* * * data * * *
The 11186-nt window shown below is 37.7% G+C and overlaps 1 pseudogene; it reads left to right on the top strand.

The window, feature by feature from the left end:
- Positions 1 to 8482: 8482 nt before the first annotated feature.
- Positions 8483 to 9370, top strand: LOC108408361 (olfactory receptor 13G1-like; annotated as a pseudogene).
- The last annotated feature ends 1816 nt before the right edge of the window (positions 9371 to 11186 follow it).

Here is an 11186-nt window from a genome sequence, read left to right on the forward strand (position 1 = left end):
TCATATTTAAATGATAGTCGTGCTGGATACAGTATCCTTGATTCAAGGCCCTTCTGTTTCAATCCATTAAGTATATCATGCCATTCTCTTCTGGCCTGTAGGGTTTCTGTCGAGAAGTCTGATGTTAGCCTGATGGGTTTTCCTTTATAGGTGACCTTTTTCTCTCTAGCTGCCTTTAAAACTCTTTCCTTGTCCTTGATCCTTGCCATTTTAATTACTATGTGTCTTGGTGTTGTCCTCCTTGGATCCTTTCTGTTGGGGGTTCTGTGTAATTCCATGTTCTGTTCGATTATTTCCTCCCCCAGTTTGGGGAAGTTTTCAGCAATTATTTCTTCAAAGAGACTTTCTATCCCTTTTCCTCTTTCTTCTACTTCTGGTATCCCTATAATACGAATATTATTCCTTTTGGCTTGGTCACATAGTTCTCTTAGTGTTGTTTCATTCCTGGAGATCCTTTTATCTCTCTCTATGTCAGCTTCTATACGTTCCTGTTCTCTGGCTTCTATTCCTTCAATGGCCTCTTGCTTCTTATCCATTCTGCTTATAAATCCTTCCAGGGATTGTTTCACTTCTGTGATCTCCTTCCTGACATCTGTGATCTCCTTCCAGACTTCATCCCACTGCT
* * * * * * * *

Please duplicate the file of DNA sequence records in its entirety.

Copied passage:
The 11186-nt window shown below is 37.7% G+C and overlaps 1 pseudogene; it reads left to right on the top strand.

The window, feature by feature from the left end:
- Positions 1 to 8482: 8482 nt before the first annotated feature.
- Positions 8483 to 9370, top strand: LOC108408361 (olfactory receptor 13G1-like; annotated as a pseudogene).
- The last annotated feature ends 1816 nt before the right edge of the window (positions 9371 to 11186 follow it).

Here is an 11186-nt window from a genome sequence, read left to right on the forward strand (position 1 = left end):
TCATATTTAAATGATAGTCGTGCTGGATACAGTATCCTTGATTCAAGGCCCTTCTGTTTCAATCCATTAAGTATATCATGCCATTCTCTTCTGGCCTGTAGGGTTTCTGTCGAGAAGTCTGATGTTAGCCTGATGGGTTTTCCTTTATAGGTGACCTTTTTCTCTCTAGCTGCCTTTAAAACTCTTTCCTTGTCCTTGATCCTTGCCATTTTAATTACTATGTGTCTTGGTGTTGTCCTCCTTGGATCCTTTCTGTTGGGGGTTCTGTGTAATTCCATGTTCTGTTCGATTATTTCCTCCCCCAGTTTGGGGAAGTTTTCAGCAATTATTTCTTCAAAGAGACTTTCTATCCCTTTTCCTCTTTCTTCTACTTCTGGTATCCCTATAATACGAATATTATTCCTTTTGGCTTGGTCACATAGTTCTCTTAGTGTTGTTTCATTCCTGGAGATCCTTTTATCTCTCTCTATGTCAGCTTCTATACGTTCCTGTTCTCTGGCTTCTATTCCTTCAATGGCCTCTTGCTTCTTATCCATTCTGCTTATAAATCCTTCCAGGGATTGTTTCACTTCTGTGATCTCCTTCCTGACATCTGTGATCTCCTTCCAGACTTCATCCCACTGCT